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What Cloud Computing Really Means
1. SaaS - Software As A Service
This type of cloud computing delivers a single application through the browser to thousands of customers using a multitenant architecture. On the customer side, it means no upfront investment in servers or software licensing; on the provider side, with just one app to maintain, costs are low compared to conventional hosting. SaaS is common for HR apps and has even worked its way up the food chain to ERP. The idea is not new, but this form of cloud computing is getting new life from vendors who now offer storage and virtual servers that IT can access on demand. Early enterprise adopters mainly use utility computing for supplemental, non-mission-critical needs, but one day, they may replace parts of the datacenter. Other providers offer solutions that help IT create virtual datacenters from commodity servers and similar capabilities, enabling IT to stitch together memory, I/O, storage, and computational capacity as a virtualized resource pool available over the network. 3. Web services in the cloud Closely related to SaaS, Web service providers offer APIs that enable developers to exploit functionality over the Internet, rather than delivering full-blown applications. They range from providers offering discrete business services to the full range of APIs. 4. PAAS - Platform as a service Another SaaS variation, this form of cloud computing delivers development environments as a service. You build your own applications that run on the provider's infrastructure and are delivered to your users via the Internet from the provider's servers. Like Legos, these services are constrained by the vendor's design and capabilities, so you don't get complete freedom, but you do get predictability and pre-integration. 5. MSP (managed service providers) One of the oldest forms of cloud computing, a managed service is basically an application exposed to IT rather than to end-users, such as a virus scanning service for e-mail or an application monitoring service. Managed security services fall into this category, as do such cloud-based anti-spam services. Other offerings include desktop management services. 6. Service commerce platforms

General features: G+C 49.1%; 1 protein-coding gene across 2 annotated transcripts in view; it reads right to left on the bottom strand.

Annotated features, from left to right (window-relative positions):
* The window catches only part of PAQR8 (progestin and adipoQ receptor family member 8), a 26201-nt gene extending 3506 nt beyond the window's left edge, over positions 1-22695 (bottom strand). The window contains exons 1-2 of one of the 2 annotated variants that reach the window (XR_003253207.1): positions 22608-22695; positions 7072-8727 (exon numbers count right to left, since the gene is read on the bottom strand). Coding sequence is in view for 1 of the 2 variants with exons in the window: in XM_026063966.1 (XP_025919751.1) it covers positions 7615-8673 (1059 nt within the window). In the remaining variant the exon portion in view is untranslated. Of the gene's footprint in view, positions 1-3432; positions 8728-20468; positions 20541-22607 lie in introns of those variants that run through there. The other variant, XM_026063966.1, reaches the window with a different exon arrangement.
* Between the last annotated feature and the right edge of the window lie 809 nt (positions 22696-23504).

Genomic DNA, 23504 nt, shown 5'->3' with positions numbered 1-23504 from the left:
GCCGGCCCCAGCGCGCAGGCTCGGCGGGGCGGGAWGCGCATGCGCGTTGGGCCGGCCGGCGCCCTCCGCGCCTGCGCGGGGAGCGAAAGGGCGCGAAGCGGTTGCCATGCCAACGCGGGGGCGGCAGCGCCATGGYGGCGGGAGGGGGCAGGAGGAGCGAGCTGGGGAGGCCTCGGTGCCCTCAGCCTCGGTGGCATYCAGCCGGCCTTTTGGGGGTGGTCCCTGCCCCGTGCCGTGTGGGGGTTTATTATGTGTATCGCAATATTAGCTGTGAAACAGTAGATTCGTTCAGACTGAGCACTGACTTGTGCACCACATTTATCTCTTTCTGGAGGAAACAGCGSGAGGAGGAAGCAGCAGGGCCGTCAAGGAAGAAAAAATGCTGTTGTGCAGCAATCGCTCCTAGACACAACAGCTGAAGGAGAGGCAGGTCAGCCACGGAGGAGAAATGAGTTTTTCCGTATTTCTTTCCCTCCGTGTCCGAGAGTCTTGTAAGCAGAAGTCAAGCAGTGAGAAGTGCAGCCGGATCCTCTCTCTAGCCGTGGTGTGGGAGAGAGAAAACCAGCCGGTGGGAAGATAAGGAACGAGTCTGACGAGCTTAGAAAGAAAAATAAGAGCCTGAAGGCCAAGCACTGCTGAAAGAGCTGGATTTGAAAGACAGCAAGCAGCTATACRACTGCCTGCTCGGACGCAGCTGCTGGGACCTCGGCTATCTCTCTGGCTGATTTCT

A hybrid of SaaS and MSP, this cloud computing service offers a service hub that users interact with. They're most common in trading environments, such as expense management systems that allow users to order travel or secretarial services from a common platform that then coordinates the service delivery and pricing within the specifications set by the user. Think of it as an automated service bureau.